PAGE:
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Movement strategies for connected and automated vehicles in lane-free traffic using optimal control

Faros Ioannis

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Year 2022
Type of Item Diploma Work
Bibliographic Citation Ioannis Faros, "Movement strategies for connected and automated vehicles in lane-free traffic using optimal control", Diploma Work, School of Production Engineering and Management, Technical University of Crete, Chania, Greece, 2022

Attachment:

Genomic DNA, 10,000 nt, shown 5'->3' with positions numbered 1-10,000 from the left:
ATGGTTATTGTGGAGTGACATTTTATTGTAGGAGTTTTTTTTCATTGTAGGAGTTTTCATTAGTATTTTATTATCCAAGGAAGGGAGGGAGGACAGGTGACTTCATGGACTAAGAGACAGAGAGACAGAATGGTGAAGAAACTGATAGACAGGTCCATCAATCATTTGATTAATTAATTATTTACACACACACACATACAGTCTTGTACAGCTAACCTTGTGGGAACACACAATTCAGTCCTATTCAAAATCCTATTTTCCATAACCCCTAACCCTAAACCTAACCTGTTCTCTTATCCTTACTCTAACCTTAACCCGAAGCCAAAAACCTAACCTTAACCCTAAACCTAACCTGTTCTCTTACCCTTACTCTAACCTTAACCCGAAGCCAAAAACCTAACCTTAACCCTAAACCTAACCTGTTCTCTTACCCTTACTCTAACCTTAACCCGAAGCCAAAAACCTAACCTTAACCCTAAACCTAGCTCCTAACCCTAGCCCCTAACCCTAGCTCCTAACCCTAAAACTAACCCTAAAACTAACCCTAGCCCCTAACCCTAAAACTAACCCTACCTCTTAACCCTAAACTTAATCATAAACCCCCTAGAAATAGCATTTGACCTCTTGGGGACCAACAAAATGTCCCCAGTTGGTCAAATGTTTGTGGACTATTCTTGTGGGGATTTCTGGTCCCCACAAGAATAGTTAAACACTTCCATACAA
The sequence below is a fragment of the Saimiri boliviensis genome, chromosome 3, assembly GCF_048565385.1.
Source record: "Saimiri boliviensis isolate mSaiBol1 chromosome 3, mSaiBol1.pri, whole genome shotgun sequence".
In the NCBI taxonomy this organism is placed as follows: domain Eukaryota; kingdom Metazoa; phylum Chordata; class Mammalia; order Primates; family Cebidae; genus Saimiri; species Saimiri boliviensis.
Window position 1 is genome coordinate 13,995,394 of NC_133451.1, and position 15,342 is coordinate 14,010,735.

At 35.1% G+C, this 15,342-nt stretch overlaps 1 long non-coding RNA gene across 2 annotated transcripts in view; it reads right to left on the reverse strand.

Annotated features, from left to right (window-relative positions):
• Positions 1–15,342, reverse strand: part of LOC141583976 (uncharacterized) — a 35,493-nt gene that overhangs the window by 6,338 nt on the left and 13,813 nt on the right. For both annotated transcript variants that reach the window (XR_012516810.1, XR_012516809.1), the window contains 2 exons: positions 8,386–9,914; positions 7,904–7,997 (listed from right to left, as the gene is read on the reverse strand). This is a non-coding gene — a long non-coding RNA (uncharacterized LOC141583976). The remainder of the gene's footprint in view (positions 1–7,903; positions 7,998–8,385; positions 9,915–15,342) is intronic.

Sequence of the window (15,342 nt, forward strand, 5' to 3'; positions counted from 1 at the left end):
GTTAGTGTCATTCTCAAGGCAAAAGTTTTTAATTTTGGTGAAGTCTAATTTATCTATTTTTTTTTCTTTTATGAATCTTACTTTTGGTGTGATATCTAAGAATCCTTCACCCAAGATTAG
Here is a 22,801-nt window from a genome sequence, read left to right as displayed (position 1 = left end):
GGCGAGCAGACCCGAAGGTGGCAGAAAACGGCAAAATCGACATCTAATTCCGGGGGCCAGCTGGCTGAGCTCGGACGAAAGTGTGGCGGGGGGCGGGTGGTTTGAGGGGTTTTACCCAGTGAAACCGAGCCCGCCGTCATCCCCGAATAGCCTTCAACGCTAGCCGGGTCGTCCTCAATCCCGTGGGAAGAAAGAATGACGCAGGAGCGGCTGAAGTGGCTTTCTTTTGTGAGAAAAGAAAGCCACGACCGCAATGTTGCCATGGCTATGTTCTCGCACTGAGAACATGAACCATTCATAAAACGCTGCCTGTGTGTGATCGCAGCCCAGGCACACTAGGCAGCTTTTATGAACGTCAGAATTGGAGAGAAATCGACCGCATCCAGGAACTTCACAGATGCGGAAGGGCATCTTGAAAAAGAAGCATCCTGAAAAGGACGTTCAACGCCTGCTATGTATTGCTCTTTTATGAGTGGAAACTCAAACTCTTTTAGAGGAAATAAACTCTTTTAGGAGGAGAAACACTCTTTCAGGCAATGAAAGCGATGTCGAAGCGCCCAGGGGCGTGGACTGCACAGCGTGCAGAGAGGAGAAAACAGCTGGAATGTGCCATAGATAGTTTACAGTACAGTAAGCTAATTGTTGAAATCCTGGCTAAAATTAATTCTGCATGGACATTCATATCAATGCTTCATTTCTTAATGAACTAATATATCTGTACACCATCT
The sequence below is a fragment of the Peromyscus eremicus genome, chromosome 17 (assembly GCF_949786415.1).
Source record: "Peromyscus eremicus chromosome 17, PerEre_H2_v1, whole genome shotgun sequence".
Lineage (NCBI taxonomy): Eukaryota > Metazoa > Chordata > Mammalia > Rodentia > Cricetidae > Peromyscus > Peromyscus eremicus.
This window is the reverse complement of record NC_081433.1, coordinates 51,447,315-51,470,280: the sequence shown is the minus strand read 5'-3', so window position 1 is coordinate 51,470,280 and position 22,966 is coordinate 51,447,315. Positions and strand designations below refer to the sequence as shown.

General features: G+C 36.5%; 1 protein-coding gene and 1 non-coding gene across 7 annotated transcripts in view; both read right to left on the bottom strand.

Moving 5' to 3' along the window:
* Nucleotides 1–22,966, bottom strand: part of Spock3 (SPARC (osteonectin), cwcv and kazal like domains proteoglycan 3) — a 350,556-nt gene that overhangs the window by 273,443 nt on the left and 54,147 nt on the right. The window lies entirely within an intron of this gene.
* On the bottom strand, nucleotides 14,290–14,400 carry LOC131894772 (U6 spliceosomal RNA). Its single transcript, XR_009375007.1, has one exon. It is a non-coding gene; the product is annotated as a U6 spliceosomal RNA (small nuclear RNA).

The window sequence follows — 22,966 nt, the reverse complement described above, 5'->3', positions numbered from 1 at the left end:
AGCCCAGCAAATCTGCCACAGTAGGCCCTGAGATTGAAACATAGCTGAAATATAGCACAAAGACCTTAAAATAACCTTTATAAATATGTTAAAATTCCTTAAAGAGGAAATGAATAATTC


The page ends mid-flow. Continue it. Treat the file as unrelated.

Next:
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In a variety of fields, automation has enhanced production and reduced errors to a large extent. Automation in road vehicle driving using only connected and automated vehicles (CAVs) is expected to provide similar results. However, issues such as road safety, human-inspired driving, and road rules result in reduced road usage. Automated vehicles, aided by vehicle-to-vehicle (V2V) and vehicle-to-infrastructure (V2I) communication, have the potential to improve road safety and traffic flow significantly, by being exempted or relaxed from the road rules designed for human drivers.According to a recently proposed novel traffic paradigm, called TrafficFluid, there is no need to duplicate the human lane-based driving task. The future of road driving is moving towards complete automation and cooperation among CAVs. Advanced vehicle sensors and communications enable CAVs to "float" securely and efficiently, restoring lost capacity and enhancing traffic safety on various types of roadways, based on appropriate movement strategies.The research so far, proposes, among other strategies, a strategy based on nonlinear optimal control for CAV path planning in lane-free traffic, as well as a feasible direction algorithm for its computationally efficient numerical solution. The optimal control problem (OCP) considers an objective function that minimizes fuel consumption, improves passenger comfort, reaches desired speed, and avoids obstacles. State-dependent bounds on control input are used to ensure that the vehicles stay within the road boundaries and prevent crashes in emergency situations. The OCP is solved repeatedly for short time horizons within a Model Predictive Control (MPC) framework, while the vehicle advances. The proposed approach is shown to give good results in a traffic simulation with wide range of vehicle densities on a lane-free ring-road and can be considered a contender for use in future advancements linked to lane-free CAV traffic.Towards this direction, in this thesis, a strategy is developed that distributes the vehicles laterally based on their longitudinal desired speed and aims to improve the traffic flow, while avoiding collisions. Firstly, the desired lateral position is selected based on the distribution of the desired longitudinal speeds. Afterward, the desired lateral speed of each vehicle is calculated and applied in real-time, as it depends on its current lateral position. The proposed strategy is being simulated in a lane-free environment using a custom-made extension, namely TrafficFluid-Sim, which is built for the Simulation of Urban MObility (SUMO) simulator, considering various densities for different scenarios in a ring-road for comparative analysis. Several quantities, like the average traffic flow and statistical measures of the error in the lateral direction, are calculated to evaluate the method and confirm its effectiveness.

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